Guest Post from Josh Fort
Josh Fort graduated from Wheaton College (IL) in 2016 where he earned a BA in Integrative Philosophy Communication. Following graduation, Josh spent two years at Brandtrust using applied social sciences to solve business challenges. He now spends his time as a graduate student studying computer science at DePaul’s College of Digital Media and tackling social issues via nonprofits, including his own social enterprise Zeal Inspirational Philanthropy (ZIP). When he’s not working, Josh can be found exploring Chicago with friends, spending time with family, and diving into the latest superhero series.
When you think of the marketplace giants in the nineteenth century, few people loom as large as John D. Rockefeller. His company, Standard Oil, serves as the foundation of our modern anti-trust legislation, the set of laws that exist to prevent the creation of monopolies and regulate anti-competitive business behavior. And yet, for all his ruthlessness in business, Rockefeller also considered himself a devout Christian.
Piously disciplined, incredibly generous, actively involved in service at church since early adulthood, Rockefeller was many of the things we seem to admire in a Christian businessperson. Within nineteenth-century American church, honoring God in the marketplace meant being generous with your fiscal resources and conscientious in your personal life. Fast forward to the twentieth century and you find the conversation shifting. Principles of business management have been codified into books that become enormously popular amongst business professionals. Among Christians within this category, we find a gravitation for similar books rooted in Christian/biblically-based, ethical principles. Yet, the undercurrent is the same: “If you want to be successful personally or professionally, here are the principles supporting that success.”
To be fair, many of the books on personal and professional development in this era are excellent. There’s much to be gained from searching for principles of servant leadership, teamwork, and highly effective living. Yet, there’s something more to the work of the Christian within the marketplace that we don’t discuss nearly enough. Without it, we end up viewing Christian professionals as second-class citizens of the Kingdom of Heaven who chose not to devote themselves to the “real” work of saving souls full time. Without it, we end up viewing the Christian’s professional life as separate from her or his personal life.
The work of the Christian goes beyond generosity with one’s wealth. It goes beyond being principled or ethical in business dealings; and it goes deeper than the opportunities for evangelism that we find here and there as a result of our operating in predominantly secular circles. The work of the Christian goes back to the first mandate we received as human beings: to be fruitful image-bearers proclaiming who God is in the world around us (Gen. 1:27-28).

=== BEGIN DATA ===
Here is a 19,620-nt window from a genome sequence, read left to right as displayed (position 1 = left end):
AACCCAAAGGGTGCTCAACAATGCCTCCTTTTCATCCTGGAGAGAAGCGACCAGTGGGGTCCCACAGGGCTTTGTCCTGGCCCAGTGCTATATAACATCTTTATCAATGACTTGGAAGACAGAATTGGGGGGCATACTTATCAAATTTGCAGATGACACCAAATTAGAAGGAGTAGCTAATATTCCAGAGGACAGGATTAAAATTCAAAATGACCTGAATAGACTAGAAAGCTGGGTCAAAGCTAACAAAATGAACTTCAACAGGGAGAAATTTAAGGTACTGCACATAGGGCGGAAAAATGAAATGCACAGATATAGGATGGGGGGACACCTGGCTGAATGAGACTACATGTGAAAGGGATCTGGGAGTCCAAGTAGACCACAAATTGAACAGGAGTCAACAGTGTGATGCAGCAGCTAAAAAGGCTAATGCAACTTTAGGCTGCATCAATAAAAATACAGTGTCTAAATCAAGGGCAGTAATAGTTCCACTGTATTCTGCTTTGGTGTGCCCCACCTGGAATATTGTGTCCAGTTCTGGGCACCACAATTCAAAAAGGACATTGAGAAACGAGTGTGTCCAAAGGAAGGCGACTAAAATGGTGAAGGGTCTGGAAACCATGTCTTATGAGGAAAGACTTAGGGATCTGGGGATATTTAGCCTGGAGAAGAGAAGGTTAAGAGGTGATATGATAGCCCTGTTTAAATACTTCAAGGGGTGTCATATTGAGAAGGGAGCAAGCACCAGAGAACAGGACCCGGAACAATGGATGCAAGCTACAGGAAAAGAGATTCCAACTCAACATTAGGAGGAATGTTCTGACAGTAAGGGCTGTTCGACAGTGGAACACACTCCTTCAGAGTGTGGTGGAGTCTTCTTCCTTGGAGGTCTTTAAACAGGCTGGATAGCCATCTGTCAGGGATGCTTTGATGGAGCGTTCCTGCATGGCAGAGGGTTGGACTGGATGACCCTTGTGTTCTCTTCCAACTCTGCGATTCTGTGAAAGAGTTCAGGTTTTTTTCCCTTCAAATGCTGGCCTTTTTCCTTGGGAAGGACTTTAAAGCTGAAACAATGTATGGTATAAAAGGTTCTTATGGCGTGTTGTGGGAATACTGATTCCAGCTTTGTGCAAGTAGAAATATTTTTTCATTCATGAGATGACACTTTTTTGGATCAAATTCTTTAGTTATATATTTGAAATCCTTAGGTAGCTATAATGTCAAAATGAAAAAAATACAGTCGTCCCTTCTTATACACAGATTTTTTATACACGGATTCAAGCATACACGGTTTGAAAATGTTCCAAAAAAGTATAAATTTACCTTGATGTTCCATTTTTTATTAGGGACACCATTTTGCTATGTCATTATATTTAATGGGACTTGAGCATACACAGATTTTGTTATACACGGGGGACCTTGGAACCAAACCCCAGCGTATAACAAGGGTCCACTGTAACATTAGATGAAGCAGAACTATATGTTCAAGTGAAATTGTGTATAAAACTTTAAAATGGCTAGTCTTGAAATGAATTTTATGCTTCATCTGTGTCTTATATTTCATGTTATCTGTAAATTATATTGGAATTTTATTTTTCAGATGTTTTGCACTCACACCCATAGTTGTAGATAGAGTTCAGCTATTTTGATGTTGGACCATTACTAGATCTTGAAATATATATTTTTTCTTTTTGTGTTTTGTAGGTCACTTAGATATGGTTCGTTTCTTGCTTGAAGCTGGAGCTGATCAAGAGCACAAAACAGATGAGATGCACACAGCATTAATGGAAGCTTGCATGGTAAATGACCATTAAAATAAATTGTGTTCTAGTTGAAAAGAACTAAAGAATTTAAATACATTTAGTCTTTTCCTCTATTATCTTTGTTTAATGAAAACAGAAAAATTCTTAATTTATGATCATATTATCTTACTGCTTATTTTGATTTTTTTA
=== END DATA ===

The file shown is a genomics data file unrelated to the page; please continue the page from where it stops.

As Christians in and out of the marketplace, we are called to be image-bearers, carrying God’s standard to the wider world and proclaiming what the Kingdom of Heaven—what Jeremy Treat defines as “God’s reign through God’s people, over God’s place”—looks like. This good news concerning the Kingdom of Heaven is what Jesus, our crucified king, spent most of his earthly ministry declaring (Matt. 4:17, Luke 4:42-44).
The Kingdom of God is more than generous and it is more than ethical. The Kingdom of God is redemptive—exchanging beauty for ashes and sorrow for joy. The Kingdom of God means good news for the poor, freedom for prisoners, renewed sight for the blind, release for the oppressed, and the very favor of God (Luke 4:18-19). We cannot proclaim this with words only, rather we must proclaim it with word and deed alike (Col. 3:15-17).
The marketplace is a phenomenal opportunity for Christians to proclaim what the Kingdom of Heaven looks like through the work taking place within each place of business (see the Institute for Faith, Work, & Economics, Redeemer’s Center for Faith & Work, and/or Praxis Labs for more information on the topic). As an ambassador of the Kingdom of Heaven, your work reflects to the outside world what the Kingdom looks like. Whether you’re in marketing, manufacturing, consulting, or logistics—find the higher order good that your work promotes and amplify it. If your work has no higher good that it’s promoting, transform the work from the inside as an agent of change for the Kingdom of God. And if you can’t transform the work from inside your workplace, find a new workplace or create one that allows you to engage in the redemptive efforts we are called to.
The Kingdom of Heaven is at hand. It starts out small, but it grows into something large enough to promote flourishing for all who come in contact with it (Matt. 13:31-32). Whether you realize it or not, as a Christian, you are called to take place in the redemption of the cosmos. The God that we serve is making all things new and you have been invited to play a part in this mission. I implore you, roll up your sleeves and get to work!
And I heard a loud voice from the throne saying, “Look! God’s dwelling place is now among the people, and he will dwell with them. They will be his people, and God himself will be with them and be their God. ‘He will wipe every tear from their eyes. There will be no more death’ or mourning or crying or pain, for the old order of things has passed away.” He who was seated on the throne said, “I am making everything new!” Then he said, “Write this down, for these words are trustworthy and true.”Revelation 21:3-5, NIV
Image Credit: “108”by vasilisvg (adapted), licensed under CC BY 2.0.
2 thoughts on “Christians in the Marketplace”
What a powerful and convicting word. Thank you for sharing.
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